Setting up a simple website is relatively easy these days. Setting up a website with content that will interest visitors is more difficult. Setting up a website with a flexible structure to allow easy additions and revisions while making sure everything works can be a real challenge. Perhaps that is why about 37 percent of all current websites are based on a system known as WordPress. WordPress has also spawned an international industry catering to businesses and individuals who want an Internet presence but don’t have the time or knowledge to start from scratch. WordPress provides the nuts and bolts to store and deliver the information and hundreds of thousands of small businesses and entrepreneurs have developed a myriad of different templates, or themes, to arrange how the information (text, images, diagrams, etc.) will be delivered to the web visitor’s browser to display on the screen. Setting up a WordPress website then consists of selecting a theme that fits your need, writing the content, testing everything to make sure it works and then loading WordPress, the theme and the content onto a host site where it can be accessed by anyone with an internet connection and a browser.
At least that is the sequence I followed, largely because it allowed me to experiment with different themes and content without making any payments to an internet host service or worrying about having a half-finished internet site on the web. All my development work was done on my laptop running Windows 10. I was able to change themes, start over if I didn’t like how things looked, revise content as often as I felt the need and do it all from the sofa in front of the TV with the dog curled beside me. If you want to do this yourself and are running Windows, the first thing you need is a program that simulates a web server. The easiest answer is to download Wampserver. This program installs automatically and once up and running, is a perfect base to develop your WordPress website. Next, download and install WordPress from here. I found this slightly more challenging – until I learnt to follow the instructions exactly! After that, the fun starts as you try to find the theme that matches what your website to look like. I spent the early months of the current COVID crisis searching Google for themes that I thought appropriate. Many are free, and many require payment. I really wasn’t interested in spending money at this stage. I finally ended up with Yazu, a theme labeled for photographers. It wasn’t exactly what I was looking for, but the price is right (free) and the coding is honest and straightforward. That made it possible for me to modify the appearance without becoming a web expert.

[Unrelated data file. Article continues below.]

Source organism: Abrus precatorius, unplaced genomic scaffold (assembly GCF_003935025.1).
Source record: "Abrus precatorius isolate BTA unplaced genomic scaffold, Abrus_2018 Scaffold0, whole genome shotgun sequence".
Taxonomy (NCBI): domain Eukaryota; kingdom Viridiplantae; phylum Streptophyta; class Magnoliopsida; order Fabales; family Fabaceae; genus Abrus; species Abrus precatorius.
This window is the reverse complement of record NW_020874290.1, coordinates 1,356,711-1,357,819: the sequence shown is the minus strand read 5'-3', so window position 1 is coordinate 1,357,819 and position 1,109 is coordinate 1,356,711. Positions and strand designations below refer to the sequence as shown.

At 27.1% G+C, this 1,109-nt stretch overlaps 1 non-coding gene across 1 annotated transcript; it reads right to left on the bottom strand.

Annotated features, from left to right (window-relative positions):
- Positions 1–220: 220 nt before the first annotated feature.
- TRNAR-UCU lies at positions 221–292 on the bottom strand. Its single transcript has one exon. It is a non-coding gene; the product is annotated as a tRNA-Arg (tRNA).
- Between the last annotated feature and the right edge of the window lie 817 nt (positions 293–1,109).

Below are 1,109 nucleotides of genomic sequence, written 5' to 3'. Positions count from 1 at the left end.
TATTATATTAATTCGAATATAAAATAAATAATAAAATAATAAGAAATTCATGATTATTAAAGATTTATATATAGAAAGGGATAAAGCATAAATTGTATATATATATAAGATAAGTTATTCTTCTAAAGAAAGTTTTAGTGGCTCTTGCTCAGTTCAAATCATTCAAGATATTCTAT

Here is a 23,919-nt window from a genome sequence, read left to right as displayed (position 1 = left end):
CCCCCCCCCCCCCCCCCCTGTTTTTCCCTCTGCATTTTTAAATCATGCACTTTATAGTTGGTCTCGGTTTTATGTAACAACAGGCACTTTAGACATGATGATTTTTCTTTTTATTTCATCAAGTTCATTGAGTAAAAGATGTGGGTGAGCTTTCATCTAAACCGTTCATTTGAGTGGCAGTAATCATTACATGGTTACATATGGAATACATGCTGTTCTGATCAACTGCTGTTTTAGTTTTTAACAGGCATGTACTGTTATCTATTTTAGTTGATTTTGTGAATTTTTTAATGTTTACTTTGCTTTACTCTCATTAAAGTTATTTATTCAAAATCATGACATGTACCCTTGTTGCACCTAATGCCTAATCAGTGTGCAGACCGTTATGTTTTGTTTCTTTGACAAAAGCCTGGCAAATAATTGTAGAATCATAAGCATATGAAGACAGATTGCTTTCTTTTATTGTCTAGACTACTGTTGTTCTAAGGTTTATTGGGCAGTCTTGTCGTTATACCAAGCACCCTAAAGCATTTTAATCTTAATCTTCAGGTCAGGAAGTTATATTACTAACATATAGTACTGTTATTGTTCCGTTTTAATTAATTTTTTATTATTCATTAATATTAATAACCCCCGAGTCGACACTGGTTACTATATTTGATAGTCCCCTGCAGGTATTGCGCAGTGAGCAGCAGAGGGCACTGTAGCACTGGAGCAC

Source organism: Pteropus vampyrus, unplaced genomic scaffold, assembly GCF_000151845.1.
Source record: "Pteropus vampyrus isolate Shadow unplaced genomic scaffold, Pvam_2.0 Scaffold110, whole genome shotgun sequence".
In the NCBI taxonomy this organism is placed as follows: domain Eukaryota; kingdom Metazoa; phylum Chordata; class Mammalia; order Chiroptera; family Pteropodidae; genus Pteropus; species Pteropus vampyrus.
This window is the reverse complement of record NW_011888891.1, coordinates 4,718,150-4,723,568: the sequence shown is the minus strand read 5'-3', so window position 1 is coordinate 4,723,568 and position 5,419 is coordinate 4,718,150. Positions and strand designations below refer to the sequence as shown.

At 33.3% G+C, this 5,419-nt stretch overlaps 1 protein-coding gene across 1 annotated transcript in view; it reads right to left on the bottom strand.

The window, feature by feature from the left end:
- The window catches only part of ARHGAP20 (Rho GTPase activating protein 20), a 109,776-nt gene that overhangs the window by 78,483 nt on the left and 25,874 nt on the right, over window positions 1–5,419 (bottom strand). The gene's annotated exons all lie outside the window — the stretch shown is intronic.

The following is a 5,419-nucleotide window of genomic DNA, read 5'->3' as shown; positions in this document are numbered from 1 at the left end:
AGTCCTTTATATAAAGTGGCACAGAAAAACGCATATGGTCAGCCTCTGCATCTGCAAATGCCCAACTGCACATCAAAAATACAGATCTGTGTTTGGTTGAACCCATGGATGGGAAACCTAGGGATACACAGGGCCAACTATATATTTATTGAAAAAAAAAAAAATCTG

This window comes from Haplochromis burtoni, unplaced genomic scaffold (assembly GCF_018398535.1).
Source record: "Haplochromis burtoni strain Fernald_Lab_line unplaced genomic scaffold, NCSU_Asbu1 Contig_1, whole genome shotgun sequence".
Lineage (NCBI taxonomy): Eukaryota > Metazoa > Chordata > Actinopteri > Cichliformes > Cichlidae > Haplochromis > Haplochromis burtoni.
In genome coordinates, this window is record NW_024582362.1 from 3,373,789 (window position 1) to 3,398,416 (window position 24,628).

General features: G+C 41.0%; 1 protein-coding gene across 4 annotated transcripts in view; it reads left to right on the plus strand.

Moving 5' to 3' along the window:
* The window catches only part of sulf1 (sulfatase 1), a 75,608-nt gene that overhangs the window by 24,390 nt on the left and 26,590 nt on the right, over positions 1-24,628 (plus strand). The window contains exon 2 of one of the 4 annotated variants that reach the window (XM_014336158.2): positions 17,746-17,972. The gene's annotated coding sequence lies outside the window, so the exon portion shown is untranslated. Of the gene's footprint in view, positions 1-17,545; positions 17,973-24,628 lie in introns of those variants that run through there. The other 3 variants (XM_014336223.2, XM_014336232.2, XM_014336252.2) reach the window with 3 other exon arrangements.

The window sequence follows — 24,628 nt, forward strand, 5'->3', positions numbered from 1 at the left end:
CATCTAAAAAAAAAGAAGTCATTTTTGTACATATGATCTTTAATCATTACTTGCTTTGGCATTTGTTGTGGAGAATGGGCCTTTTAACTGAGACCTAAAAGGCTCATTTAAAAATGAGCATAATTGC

After that, there are umpteen plugins that can be added to enhance the site including “galleries” to arrange photographs, “a light box” to display those galleries, contact forms to permit visitors to send messages to the author and so on – depending on what you need. It is like a candy-store. But, like all candy-stores, there comes a time to stop, and check-out.
So, this is my first edition. Is it perfect? Probably not and your thoughts and comments on improvements are very welcome.